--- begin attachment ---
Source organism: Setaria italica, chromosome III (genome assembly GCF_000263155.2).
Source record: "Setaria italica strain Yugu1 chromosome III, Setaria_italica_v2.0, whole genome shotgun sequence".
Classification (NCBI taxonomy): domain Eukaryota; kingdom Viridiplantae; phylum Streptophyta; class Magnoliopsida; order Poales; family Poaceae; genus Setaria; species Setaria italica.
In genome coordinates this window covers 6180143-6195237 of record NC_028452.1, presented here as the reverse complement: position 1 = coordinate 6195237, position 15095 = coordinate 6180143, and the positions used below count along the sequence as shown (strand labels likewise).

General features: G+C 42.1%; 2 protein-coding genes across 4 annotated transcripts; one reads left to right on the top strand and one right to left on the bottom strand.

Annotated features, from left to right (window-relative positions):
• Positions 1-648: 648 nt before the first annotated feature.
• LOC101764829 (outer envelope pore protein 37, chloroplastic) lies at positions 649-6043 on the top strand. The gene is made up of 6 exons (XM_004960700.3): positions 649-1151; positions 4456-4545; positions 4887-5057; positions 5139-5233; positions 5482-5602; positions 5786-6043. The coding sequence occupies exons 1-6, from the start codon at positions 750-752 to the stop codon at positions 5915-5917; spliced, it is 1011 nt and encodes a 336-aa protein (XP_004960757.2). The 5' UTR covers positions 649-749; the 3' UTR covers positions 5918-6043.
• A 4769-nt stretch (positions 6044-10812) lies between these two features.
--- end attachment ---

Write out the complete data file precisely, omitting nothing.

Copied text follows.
Source organism: Setaria italica, chromosome III (genome assembly GCF_000263155.2).
Source record: "Setaria italica strain Yugu1 chromosome III, Setaria_italica_v2.0, whole genome shotgun sequence".
Classification (NCBI taxonomy): domain Eukaryota; kingdom Viridiplantae; phylum Streptophyta; class Magnoliopsida; order Poales; family Poaceae; genus Setaria; species Setaria italica.
In genome coordinates this window covers 6180143-6195237 of record NC_028452.1, presented here as the reverse complement: position 1 = coordinate 6195237, position 15095 = coordinate 6180143, and the positions used below count along the sequence as shown (strand labels likewise).

General features: G+C 42.1%; 2 protein-coding genes across 4 annotated transcripts; one reads left to right on the top strand and one right to left on the bottom strand.

Annotated features, from left to right (window-relative positions):
• Positions 1-648: 648 nt before the first annotated feature.
• LOC101764829 (outer envelope pore protein 37, chloroplastic) lies at positions 649-6043 on the top strand. The gene is made up of 6 exons (XM_004960700.3): positions 649-1151; positions 4456-4545; positions 4887-5057; positions 5139-5233; positions 5482-5602; positions 5786-6043. The coding sequence occupies exons 1-6, from the start codon at positions 750-752 to the stop codon at positions 5915-5917; spliced, it is 1011 nt and encodes a 336-aa protein (XP_004960757.2). The 5' UTR covers positions 649-749; the 3' UTR covers positions 5918-6043.
• A 4769-nt stretch (positions 6044-10812) lies between these two features.